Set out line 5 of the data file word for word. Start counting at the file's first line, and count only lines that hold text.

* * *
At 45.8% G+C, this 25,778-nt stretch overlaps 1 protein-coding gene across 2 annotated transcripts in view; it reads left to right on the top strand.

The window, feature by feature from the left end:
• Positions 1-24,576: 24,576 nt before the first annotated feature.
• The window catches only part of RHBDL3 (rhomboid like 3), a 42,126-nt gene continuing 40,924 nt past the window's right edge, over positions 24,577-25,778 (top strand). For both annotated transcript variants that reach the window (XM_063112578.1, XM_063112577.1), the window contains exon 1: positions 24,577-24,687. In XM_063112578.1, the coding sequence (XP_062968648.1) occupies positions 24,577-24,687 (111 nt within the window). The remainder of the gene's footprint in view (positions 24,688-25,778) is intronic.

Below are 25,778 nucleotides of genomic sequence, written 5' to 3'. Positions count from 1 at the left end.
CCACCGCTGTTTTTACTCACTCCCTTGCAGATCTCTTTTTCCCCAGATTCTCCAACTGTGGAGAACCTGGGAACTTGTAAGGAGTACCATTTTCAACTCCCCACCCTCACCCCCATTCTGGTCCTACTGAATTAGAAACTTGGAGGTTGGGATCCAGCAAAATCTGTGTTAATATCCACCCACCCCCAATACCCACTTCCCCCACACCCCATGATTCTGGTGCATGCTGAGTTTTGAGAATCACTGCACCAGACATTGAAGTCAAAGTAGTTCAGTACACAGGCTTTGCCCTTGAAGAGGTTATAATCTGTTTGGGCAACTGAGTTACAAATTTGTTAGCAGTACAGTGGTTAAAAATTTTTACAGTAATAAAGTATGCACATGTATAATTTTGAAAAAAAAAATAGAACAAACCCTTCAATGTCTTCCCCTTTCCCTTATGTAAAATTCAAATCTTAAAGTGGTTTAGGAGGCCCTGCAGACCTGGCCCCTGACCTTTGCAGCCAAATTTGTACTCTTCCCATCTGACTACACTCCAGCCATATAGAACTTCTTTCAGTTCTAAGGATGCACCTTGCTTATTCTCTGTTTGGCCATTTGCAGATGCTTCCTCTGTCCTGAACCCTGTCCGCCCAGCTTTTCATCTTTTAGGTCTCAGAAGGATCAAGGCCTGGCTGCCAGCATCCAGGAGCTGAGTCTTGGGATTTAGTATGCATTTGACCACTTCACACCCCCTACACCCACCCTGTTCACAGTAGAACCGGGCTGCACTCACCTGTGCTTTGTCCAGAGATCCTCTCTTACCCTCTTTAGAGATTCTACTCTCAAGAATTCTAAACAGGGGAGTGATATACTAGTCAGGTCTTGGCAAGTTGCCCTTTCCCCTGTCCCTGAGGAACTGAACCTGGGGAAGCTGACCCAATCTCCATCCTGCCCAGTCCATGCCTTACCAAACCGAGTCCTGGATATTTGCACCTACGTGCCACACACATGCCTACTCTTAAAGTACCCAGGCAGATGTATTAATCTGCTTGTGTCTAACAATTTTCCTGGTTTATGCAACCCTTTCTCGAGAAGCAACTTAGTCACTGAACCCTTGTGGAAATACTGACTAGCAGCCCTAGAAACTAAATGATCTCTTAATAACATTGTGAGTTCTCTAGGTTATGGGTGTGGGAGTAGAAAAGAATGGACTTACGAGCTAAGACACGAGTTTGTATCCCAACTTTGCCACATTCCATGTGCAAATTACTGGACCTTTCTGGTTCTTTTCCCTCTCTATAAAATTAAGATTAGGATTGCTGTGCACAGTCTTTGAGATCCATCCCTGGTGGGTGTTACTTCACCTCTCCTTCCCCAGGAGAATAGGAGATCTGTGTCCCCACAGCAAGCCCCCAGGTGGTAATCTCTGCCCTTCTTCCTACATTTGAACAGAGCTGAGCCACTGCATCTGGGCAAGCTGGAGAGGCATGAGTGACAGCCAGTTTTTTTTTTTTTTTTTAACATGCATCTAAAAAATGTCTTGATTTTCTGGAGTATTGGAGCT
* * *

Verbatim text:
Below are 25,778 nucleotides of genomic sequence, written 5' to 3'. Positions count from 1 at the left end.